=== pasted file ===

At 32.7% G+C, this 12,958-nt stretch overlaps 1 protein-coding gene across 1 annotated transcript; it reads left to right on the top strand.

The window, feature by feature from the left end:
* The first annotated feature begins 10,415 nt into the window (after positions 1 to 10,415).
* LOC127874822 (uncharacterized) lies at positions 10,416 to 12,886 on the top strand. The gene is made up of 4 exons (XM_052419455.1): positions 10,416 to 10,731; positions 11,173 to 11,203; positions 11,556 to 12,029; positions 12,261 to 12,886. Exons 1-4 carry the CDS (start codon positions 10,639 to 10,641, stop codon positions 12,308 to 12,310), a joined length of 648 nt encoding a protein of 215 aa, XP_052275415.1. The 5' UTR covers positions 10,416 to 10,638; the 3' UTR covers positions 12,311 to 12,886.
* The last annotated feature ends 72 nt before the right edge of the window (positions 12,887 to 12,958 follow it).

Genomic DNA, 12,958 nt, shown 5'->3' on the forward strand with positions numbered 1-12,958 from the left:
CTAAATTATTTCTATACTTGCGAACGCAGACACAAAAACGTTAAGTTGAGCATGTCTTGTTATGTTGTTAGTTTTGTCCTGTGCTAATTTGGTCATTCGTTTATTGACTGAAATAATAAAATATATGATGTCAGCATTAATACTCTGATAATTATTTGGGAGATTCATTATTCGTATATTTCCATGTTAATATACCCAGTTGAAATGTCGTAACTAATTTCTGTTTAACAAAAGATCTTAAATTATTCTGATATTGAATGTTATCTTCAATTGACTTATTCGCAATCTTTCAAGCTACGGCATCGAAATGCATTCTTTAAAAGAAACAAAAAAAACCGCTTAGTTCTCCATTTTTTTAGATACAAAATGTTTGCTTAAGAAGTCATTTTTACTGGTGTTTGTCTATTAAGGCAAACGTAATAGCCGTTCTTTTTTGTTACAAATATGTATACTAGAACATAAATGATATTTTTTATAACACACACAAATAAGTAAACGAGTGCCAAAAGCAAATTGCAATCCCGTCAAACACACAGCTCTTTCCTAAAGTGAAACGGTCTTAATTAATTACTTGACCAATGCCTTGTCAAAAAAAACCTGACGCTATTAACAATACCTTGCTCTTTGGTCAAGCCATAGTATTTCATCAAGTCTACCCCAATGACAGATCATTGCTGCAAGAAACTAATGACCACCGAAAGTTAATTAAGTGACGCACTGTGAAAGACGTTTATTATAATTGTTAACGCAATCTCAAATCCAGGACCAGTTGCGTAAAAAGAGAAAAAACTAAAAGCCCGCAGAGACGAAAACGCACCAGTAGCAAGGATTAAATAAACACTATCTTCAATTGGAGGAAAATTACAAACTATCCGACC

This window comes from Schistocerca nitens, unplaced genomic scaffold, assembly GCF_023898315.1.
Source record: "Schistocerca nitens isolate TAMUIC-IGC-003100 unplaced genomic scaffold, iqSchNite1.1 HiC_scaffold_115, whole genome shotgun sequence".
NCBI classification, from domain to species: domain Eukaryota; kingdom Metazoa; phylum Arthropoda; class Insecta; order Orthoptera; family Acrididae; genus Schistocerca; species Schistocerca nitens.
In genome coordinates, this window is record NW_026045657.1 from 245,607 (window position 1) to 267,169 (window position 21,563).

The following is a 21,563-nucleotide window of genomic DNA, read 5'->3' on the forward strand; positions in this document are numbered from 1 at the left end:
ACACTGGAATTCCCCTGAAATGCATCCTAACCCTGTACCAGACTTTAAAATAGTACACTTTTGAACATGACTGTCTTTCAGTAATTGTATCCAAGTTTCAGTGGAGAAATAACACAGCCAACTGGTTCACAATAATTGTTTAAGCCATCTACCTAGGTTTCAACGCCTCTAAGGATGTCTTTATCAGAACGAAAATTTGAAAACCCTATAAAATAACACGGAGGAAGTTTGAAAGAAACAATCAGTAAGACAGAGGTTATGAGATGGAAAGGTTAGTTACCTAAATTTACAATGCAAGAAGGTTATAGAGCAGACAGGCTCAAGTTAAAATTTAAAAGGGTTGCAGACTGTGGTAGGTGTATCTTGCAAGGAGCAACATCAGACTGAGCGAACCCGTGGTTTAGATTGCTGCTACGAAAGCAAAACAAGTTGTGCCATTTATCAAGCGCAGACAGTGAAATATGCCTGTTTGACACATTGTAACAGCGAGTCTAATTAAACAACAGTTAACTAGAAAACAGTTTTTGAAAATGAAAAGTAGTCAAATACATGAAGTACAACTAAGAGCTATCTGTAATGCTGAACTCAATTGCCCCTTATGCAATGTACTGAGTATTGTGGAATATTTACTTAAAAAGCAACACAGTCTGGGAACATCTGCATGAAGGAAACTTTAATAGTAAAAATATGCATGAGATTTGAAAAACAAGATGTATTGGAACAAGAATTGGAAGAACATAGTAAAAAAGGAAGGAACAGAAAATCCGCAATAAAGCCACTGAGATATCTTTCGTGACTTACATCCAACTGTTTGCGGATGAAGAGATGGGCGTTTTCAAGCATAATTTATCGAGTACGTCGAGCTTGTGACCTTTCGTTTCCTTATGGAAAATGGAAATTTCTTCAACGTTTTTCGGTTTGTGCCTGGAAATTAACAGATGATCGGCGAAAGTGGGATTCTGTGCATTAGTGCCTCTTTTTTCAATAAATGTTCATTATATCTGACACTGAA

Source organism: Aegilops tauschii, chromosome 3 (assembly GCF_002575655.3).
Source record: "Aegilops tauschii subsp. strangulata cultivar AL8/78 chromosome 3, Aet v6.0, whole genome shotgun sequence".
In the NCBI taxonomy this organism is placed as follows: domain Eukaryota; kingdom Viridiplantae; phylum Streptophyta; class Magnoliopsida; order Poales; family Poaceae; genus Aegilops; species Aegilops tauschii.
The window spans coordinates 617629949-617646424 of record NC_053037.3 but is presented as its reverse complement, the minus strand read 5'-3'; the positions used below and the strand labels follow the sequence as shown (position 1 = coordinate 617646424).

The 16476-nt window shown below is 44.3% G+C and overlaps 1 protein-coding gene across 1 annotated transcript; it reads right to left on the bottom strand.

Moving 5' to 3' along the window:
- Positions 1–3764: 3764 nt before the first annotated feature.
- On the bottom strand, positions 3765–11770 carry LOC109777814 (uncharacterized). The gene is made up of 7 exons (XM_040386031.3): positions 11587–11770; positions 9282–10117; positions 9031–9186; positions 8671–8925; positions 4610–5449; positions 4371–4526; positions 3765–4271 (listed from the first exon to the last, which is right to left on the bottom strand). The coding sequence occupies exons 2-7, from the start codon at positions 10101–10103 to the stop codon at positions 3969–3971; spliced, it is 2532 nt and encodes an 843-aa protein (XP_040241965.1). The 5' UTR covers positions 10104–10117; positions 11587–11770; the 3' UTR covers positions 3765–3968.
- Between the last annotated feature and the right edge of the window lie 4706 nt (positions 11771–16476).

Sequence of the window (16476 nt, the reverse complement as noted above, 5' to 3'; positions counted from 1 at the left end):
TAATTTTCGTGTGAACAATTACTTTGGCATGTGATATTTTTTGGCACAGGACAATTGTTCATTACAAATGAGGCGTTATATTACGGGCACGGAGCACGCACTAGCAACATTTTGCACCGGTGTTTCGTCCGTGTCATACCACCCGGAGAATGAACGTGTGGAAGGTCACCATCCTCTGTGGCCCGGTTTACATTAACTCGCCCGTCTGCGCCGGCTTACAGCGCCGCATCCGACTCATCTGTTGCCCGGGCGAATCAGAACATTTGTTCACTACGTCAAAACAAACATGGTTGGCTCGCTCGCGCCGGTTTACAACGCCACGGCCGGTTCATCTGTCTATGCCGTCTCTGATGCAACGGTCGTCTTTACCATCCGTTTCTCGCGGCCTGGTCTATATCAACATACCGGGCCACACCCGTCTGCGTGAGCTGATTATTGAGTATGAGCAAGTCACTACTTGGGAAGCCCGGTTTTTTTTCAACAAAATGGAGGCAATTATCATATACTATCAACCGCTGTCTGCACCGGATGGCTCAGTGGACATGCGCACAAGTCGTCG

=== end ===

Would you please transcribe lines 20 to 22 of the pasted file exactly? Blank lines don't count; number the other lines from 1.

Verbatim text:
- Positions 1–3764: 3764 nt before the first annotated feature.
- On the bottom strand, positions 3765–11770 carry LOC109777814 (uncharacterized). The gene is made up of 7 exons (XM_040386031.3): positions 11587–11770; positions 9282–10117; positions 9031–9186; positions 8671–8925; positions 4610–5449; positions 4371–4526; positions 3765–4271 (listed from the first exon to the last, which is right to left on the bottom strand). The coding sequence occupies exons 2-7, from the start codon at positions 10101–10103 to the stop codon at positions 3969–3971; spliced, it is 2532 nt and encodes an 843-aa protein (XP_040241965.1). The 5' UTR covers positions 10104–10117; positions 11587–11770; the 3' UTR covers positions 3765–3968.
- Between the last annotated feature and the right edge of the window lie 4706 nt (positions 11771–16476).